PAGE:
Simple Timesaving Kitchen Strategies

We received tons of timesaving kitchen tips from readers — that’s you! — on how to maximize productivity and minimize time when it comes to home-cooked food.

| December 2011/January 2012

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    Ashley Bullock and Brian Sherman of New York City think eating healthy, home-cooked food is important. Both work long hospital shifts, though, so they plan in advance how they’ll split each week’s cooking responsibilities so that neither one spends more time than the other in the kitchen — usually.

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There’s a reason lots of folks rely on prepackaged and takeout foods: It’s easy. If simply finding time to cook is one of the most common obstacles to making healthy meals at home, then sharing our best timesaving ideas with each other sounds like a great idea. For starters:

Timesaver #1: Batch-Process Produce. When you get home from the grocery store or farmers market, take a few minutes to rinse, spin, chop and properly store your fruits and veggies so they’ll be ready to use.

Timesaver #2: Soak Beans Overnight. This is a no-brainer. Beans can be used in so many different ways, so why not soak some tonight, just in case?

Timesaver #3: Make Double Batches. Next time you build a lasagna, roll up enchiladas or layer a vegetable gratin, make an extra pan and freeze it for a quick dinner in the near future.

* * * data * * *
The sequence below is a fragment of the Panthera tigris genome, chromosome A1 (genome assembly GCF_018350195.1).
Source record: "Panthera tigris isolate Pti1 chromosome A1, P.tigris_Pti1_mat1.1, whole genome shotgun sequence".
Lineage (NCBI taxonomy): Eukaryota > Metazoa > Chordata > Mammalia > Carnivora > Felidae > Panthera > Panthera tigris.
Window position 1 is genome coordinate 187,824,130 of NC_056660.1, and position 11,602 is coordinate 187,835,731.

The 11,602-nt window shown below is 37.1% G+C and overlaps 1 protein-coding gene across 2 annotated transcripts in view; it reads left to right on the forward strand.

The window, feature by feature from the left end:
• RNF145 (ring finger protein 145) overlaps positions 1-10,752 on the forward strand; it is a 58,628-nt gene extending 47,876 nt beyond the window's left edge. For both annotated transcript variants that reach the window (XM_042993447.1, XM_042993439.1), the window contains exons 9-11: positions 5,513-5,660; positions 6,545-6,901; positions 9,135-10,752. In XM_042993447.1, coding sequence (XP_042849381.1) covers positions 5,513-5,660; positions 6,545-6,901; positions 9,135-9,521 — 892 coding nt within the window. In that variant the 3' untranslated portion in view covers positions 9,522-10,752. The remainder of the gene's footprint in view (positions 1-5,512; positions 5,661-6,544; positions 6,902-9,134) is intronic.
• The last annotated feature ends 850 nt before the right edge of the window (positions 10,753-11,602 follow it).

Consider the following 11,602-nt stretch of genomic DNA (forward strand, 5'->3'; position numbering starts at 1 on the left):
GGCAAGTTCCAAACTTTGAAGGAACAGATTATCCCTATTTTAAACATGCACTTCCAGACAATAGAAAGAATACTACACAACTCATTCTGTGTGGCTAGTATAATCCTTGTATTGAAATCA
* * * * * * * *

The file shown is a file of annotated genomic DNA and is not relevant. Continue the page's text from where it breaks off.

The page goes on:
Timesaver #4: Use a Slow Cooker to eliminate time spent standing over the stove. Added benefit: Using a slow cooker is a great way to make use of less-expensive ingredients that benefit from low-and-slow heat, such as tougher cuts of meat, and beans and rice.

Your Best Timesaving Kitchen Tips

• For recipes that she uses time and time again, Jeanette Romine of Libory, Neb., measures out the required spices and dry ingredients and stores them in labeled packets for later use.

5/13/2013 8:11:35 PM

On my day off, I boil a dozen eggs, make rice in the rice cooker, this always gets used in some way. I use a lot of beans so usually I soak a huge amount overnight, drain, and put in freezer bags and freeze without cooking. When ready for a meal, I take out the amount I want and cook them. The freezing does not detract from the taste/ texture at all and they keep a long time in the freezer. Arghhh! I know-plastic bags. Here's how I reuse some of them: If they just had bread or similar dry product in them, I store the used plastic bags right in the freezer by folding them in half and tucking them along the side of the freezer. Before getting a new one, I look to see if I have one in the freezer. I don't reuse if they had meat in them.

3/12/2012 12:09:19 AM

Dust and dryer vent lint goes in the compost pile with finger and toe nail clippings. I shot numerous wild Mouflon sheep a year for dog food. I cook it cut it up, put in qt Baggies and freeze. When I feed it I take it out of the bag while still frozen, turn the bag inside out wash, and put in the garage to dry. I have no idea how many times some of these bags have been used. If Baggies are subjected to the heat and sun in a greenhouse they turn to dust.

Alinda Harrison
3/10/2012 1:08:55 PM

We keep a roll of masking tape and a marker on our refrigerator so we can quickly label and date all foods before putting them away. On our fridge door are two white boards: one with the week's menus and another nearby that we keep a running shopping list on. Empty grocery bags and produce bags are hung together on our front doorknob so that we can just grab the bags as we head out to the store.


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